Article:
How a Google robot reimagines walking

Alphabet's mysterious Shaft Inc. has unveiled a new kind of robot. It's less cute and less intimidating than previous Googlebots, and walks in a unique way.

Cynical eyes could view three years without media attention as a sign of a stalling company, but Alphabet-owned SCHAFT appears to have been enjoying the privacy.

The robotics company was purchased by Alphabet (then Google) in 2013 and rolled into X, Google’s experimental lab. It gained attention in 2014 for winning a DARPA robotics contest, but almost no news from the company has been heard since.

On Thursday, the company re-entered the spotlight as it debuted a new robot at the New Economic Summit (NEST) 2016. The as-yet-unnamed robot stood about three feet tall and was almost all leg – useful leg, it turned out. 

At the debut, the robot "walked" across the stage. Rather than trying to mimic the lanky gait of a human – with hips, knees, and ankles – the new bot accomplished a more clunky waddle. The robot’s legs are almost entirely straight and pivot from the top for small steps. An “ankle” near the bottom of the leg adjusts to ensure the robot lands with a flat foot.

And it works – really well.

In a launch video that accompanied the debut (and is posted above), the robot was shown navigating many of rigorous terrains that have tripped up previous generations of walking robots. The robot handled snow, a rocky beach, and stayed upright as a metal rod was rolled on the ground to trip it.

The aim for the robot was a “low-cost, low-power, compact device to ‘help society,’” according to IEEE Spectrum. Details on the Googlebot's helpfulness have not yet been released, but it is small enough to maneuver in a house, can walk up stairs, and can carry up to 132 pounds.

The small size, clunky maneuvers, and generally unintimidating debut was in sharp contrast to some other Alphabet-owned company reveals.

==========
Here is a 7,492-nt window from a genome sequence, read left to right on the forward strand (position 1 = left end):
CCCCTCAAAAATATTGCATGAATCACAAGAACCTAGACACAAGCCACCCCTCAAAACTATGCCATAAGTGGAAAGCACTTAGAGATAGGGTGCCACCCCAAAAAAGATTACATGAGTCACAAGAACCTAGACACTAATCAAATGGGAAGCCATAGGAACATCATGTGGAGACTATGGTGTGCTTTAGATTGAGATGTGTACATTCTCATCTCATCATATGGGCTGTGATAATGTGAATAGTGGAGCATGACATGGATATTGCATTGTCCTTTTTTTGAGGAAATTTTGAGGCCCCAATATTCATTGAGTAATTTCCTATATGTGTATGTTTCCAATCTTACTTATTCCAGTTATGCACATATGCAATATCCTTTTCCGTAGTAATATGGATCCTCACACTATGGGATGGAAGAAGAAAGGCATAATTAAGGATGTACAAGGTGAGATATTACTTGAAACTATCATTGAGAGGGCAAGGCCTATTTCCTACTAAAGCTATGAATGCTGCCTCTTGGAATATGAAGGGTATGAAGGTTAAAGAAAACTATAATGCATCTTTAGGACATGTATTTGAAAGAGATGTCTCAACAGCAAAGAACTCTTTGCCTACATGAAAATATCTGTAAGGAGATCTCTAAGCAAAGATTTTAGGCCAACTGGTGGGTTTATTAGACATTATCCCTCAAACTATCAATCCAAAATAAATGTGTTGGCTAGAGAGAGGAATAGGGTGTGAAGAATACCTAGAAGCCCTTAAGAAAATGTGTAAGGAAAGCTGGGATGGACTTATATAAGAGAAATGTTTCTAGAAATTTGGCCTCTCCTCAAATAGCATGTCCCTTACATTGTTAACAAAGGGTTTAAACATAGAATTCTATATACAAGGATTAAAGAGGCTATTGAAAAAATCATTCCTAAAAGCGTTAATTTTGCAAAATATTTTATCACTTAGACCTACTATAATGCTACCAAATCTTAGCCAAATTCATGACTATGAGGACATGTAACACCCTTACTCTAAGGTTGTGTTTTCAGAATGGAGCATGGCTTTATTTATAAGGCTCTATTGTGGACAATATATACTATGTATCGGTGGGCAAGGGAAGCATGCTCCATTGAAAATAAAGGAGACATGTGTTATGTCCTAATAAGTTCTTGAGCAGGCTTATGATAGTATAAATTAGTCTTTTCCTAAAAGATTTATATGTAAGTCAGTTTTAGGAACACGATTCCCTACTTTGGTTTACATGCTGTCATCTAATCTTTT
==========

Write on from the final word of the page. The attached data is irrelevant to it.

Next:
Boston Dynamics has unveiled a range of robots from the popular Atlas to the hydraulic BigDog. But the design of the robots are more raw and based on biological forms – BigDog does look like a big robotic dog.

The difference between the new unnamed SCHAFT bot and the older Boston Dynamics robots could be down to different companies and different purposes, but it could also be a sign of where Alphabet is heading with its robotics program.

Rumors abounded in mid-March that Google was putting Boston Dynamics up for sale over concerns the intimidating image was generating bad press for the project.

“There’s excitement from the tech press, but we’re also starting to see some negative threads about it being terrifying, ready to take humans’ jobs,” said a Google spokesperson in an email recovered by Bloomberg.

There is much speculation, but little is known for sure about Alphabet's intentions for its new waddling SCHAFT bot. The company was clear that the reveal was not a product launch.

This “wasn’t a product announcement or indication of a specific product roadmap," a SCHAFT spokesperson told IEEE Spectrum. "The team was simply delighted to have a chance to show their latest progress.”

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